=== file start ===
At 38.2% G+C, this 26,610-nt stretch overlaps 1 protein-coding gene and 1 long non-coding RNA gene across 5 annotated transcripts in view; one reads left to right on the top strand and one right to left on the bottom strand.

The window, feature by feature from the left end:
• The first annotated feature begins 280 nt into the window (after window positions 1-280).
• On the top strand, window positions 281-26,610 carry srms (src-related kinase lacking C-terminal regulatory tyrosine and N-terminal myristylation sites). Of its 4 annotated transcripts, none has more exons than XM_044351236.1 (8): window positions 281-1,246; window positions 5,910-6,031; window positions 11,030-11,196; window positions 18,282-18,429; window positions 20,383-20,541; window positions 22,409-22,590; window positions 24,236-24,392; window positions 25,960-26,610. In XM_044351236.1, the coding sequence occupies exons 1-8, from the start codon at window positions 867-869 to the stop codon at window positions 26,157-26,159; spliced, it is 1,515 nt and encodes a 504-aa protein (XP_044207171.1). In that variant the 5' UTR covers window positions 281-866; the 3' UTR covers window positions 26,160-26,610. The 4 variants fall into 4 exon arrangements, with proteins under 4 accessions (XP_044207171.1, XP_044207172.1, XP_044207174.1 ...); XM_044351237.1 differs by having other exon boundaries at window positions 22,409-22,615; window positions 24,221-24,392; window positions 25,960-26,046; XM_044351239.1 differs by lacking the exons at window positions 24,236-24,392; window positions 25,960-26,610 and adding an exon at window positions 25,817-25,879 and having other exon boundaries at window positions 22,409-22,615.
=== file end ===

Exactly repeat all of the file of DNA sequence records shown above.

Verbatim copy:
At 38.2% G+C, this 26,610-nt stretch overlaps 1 protein-coding gene and 1 long non-coding RNA gene across 5 annotated transcripts in view; one reads left to right on the top strand and one right to left on the bottom strand.

The window, feature by feature from the left end:
• The first annotated feature begins 280 nt into the window (after window positions 1-280).
• On the top strand, window positions 281-26,610 carry srms (src-related kinase lacking C-terminal regulatory tyrosine and N-terminal myristylation sites). Of its 4 annotated transcripts, none has more exons than XM_044351236.1 (8): window positions 281-1,246; window positions 5,910-6,031; window positions 11,030-11,196; window positions 18,282-18,429; window positions 20,383-20,541; window positions 22,409-22,590; window positions 24,236-24,392; window positions 25,960-26,610. In XM_044351236.1, the coding sequence occupies exons 1-8, from the start codon at window positions 867-869 to the stop codon at window positions 26,157-26,159; spliced, it is 1,515 nt and encodes a 504-aa protein (XP_044207171.1). In that variant the 5' UTR covers window positions 281-866; the 3' UTR covers window positions 26,160-26,610. The 4 variants fall into 4 exon arrangements, with proteins under 4 accessions (XP_044207171.1, XP_044207172.1, XP_044207174.1 ...); XM_044351237.1 differs by having other exon boundaries at window positions 22,409-22,615; window positions 24,221-24,392; window positions 25,960-26,046; XM_044351239.1 differs by lacking the exons at window positions 24,236-24,392; window positions 25,960-26,610 and adding an exon at window positions 25,817-25,879 and having other exon boundaries at window positions 22,409-22,615.